Debt: Last American Taboo?

19 Mar Debt: Last American Taboo?

Being in debt — and particularly if you can’t pay — might be the last real taboo in America. With marital counseling on Dr. Phil and sex bragged about on MySpace, there aren’t many taboos left for Americans. We’ll talk to almost anyone about the most intimate things — except debt.

Every bankruptcy lawyer is familiar with the problem: We are the financial equivalent of the VD clinic. A lot of people need our help and no one wants to talk about it. Almost every person who files bankruptcy asks who will find out they had to file bankruptcy because they fear discovery or they think they’re the only ones who have to go through it. And debt collectors thrive on this fear.

Being in debt is very American — Thomas Jefferson called his debts “a miserable arithmetic” and was unable to avoid the sale of his home to pay debt after his death. But being unable to pay it back implies a moral lapse — despite the fact that debt has been a constant feature of American life since Jefferson’s day. Bankruptcy is considered synonymous with failure. Since a large share of bankruptcy cases — and inability to pay debt generally — is triggered by events beyond our own control, this is like blaming yourself for building a house where a tornado might hit it. So people shoulder unbelievable debt, quietly suffering in secret to avoid admitting they “failed” — admitting they were hit by a tornado.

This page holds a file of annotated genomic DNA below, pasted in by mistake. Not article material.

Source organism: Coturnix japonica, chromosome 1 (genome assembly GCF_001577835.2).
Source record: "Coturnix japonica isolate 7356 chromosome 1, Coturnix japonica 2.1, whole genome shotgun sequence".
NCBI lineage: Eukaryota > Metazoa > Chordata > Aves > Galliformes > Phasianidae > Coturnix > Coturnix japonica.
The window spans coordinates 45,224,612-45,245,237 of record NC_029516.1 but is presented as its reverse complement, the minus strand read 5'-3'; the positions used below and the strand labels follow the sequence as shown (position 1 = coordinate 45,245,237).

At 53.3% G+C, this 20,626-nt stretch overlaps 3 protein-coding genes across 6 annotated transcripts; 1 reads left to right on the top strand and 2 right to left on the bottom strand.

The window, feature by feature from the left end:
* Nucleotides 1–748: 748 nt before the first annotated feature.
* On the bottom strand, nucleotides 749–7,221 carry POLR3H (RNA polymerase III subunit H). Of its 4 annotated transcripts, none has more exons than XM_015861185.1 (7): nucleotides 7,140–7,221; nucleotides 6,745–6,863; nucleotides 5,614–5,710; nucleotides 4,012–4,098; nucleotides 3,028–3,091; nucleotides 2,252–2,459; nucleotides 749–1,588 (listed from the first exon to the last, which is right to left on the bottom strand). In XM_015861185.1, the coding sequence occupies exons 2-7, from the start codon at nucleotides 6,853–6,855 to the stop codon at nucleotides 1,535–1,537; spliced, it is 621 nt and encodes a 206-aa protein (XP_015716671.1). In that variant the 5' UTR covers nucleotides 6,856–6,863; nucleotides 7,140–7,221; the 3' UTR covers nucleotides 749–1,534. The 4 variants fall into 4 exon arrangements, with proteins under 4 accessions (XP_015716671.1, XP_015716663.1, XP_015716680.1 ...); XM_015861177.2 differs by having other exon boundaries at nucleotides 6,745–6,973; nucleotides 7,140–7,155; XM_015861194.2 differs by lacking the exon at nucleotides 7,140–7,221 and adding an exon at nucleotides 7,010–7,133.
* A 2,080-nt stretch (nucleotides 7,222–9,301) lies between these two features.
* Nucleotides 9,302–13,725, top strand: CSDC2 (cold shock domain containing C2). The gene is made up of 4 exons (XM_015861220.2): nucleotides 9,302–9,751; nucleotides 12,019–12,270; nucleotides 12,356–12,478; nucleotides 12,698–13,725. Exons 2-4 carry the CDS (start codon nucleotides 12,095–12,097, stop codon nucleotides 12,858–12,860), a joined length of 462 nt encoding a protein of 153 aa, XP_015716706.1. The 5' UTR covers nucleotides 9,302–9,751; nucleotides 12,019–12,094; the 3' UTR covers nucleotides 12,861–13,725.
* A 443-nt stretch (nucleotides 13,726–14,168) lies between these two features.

Even if you have spending problems — you’re a shopaholic — the question is still whether paying back several times the amount you spent in interest and charges makes sense. Are you trying to do so to punish yourself? To avoid the shame of admitting how bad things have gotten? Punishing yourself and avoiding shame are often worse than the original disease — and if you support your family then it’s not just you along for the ride.

The Internet has finally opened the doors for regular folks to overcome these inhibitions. If you are in debt and reading this blog, then you probably know exactly what I mean. The crucial thing to understand is that millions of families have filed bankruptcy and millions more need to do so. The question is whether this last taboo will stop them from considering and using a powerful tool to rebuild their financial home after the debt tornado has passed through.

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I have been a bankruptcy attorney since 1989. Our firm represents consumers filing bankruptcy almost exclusively, although I have represented bankruptcy trustees as well as creditors. For 2017-2018 I am also serving on the American Bankruptcy Institute's Commission on Consumer Bankruptcy. If you live in Eastern Missouri, visit our website, send an e-mail or give us a call (314) 781-3400. Our website:

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